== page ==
General Joseph Dunford, Commander of International Security Assistance Force (ISAF) met on Saturday with General Ashfaq Kayani, Chief of Pakistan’s Army.
The Chief of Army Staff assured the ISAF Commander that Pakistan would continue to make all efforts to bring about peace in Afghanistan.
During the meeting the two sides discussed bilateral relations and security issues along the Pak-Afghan border. They also discussed the strategy over the proposed withdrawal of NATO forces from Afghanistan in 2014. General Dunford stated that Pakistan’s role in the Afghan reconciliation process was imperative.
In another development Afghanistan’s President Hamid Karzai while on a visit to India has provided his country’s wish list of military needs. Afghanistan has already agreed and signed a strategic pact with India and based on that agreement, India assists Afghanistan on several grounds, including the military sector.
In 2011 New Delhi signed a strategic partnership agreement with Kabul, allowing the two sides to expand training as Afghan forces prepare to takeover security from foreign troops at the end of 2014.
An Indian foreign ministry spokesman said New Delhi’s cooperation with Afghanistan was focused on development projects but security was also an important aspect given the challenges it faced. India has been training a limited number of Afghan military officers for years at its military institutions, but provided little weapons assistance except for some vehicles.
After holding talks with Indian Prime Minister Manmohan Singh in New Delhi, Karzai said international companies should seize the chance to invest in his country ten years after the fall of the Taliban regime.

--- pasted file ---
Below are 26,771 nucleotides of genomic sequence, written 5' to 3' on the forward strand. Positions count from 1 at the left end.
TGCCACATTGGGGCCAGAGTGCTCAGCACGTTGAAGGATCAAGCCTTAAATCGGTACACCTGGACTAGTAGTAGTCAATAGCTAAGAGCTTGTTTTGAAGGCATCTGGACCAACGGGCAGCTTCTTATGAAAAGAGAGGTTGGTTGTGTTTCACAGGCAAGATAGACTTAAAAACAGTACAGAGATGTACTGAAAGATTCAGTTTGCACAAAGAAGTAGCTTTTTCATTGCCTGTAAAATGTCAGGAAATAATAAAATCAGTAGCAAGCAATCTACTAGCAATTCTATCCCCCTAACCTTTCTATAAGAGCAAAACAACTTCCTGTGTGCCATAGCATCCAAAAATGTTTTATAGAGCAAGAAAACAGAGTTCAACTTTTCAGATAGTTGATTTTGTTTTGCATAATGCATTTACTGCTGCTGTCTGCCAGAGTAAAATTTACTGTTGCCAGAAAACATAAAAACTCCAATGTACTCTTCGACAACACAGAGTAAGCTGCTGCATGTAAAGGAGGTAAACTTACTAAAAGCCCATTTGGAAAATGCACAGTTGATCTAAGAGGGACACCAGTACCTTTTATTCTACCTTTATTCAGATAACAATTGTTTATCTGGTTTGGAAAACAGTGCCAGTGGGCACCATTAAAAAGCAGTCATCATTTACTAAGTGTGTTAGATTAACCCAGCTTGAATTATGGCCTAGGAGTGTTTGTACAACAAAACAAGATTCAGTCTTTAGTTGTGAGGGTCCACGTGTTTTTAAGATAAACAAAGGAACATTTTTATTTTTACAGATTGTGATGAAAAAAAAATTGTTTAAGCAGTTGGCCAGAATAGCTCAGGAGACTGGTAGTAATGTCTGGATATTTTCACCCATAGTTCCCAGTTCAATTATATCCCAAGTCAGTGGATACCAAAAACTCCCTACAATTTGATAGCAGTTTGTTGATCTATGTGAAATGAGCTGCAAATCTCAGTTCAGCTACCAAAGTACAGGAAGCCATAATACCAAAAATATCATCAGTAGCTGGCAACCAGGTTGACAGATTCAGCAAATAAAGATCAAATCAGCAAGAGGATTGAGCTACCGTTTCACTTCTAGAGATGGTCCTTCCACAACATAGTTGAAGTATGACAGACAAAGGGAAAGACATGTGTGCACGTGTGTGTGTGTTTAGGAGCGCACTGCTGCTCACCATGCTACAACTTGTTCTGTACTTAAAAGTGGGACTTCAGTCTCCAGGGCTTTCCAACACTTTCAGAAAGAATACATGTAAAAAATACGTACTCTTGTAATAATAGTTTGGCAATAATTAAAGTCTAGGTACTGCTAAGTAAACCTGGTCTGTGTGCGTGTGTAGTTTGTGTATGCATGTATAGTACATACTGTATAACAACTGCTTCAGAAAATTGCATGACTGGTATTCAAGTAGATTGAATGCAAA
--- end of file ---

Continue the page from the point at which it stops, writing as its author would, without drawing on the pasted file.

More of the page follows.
He stated that investment opportunities in Afghanistan today are better in a country that is more confident in its future and is willing to receive investment from its friends, particularly India. He added that his visit this time to India was focused particularly in talking to and requesting Indian businesses to come to Afghanistan.
Pakistan, which shares a long border with Afghanistan and a common history, religion and culture, particularly of the ethnic tribes who are spread on both sides, views the India-Afghanistan nexus with a different perspective. Pakistan had offered to assist Afghanistan in training its security forces at the inception of the war against terrorism in 2001. It has contributed in rebuilding of Afghanistan by participating in several projects including establishment of university level academic institutions and providing liberal scholarships to its students. When the former Soviet Union invaded Afghanistan in 1979, Pakistan was the only country, which welcomed and provided food and shelter to 4.5 million Afghan refugees for more than a decade.
Afghanistan on the contrary has indulged in rhetoric, which has caused more damage to its relations with Pakistan. It seems to have ignored Pakistan’s hand of friendship and instead extended its own to India. While it is Afghanistan’s right as a sovereign nation to develop bilateral relations with any country it wishes, the delicate balance of power in South Asia should be maintained at all costs. Afghanistan’s dependence on Pakistan will grow as soon as the withdrawal of American and NATO forces commences in 2014. Both countries being immediate neighbors will have to support each other, in order to preserve peace, security and democratic freedom.
When General Joseph Dunford received assurances of support from Pakistan, he was in fact endorsing long-term cooperation in the region.
1. BBC News May 25, 2013
2. The Economist May 23, 2013
3. Dawn News May 25, 2013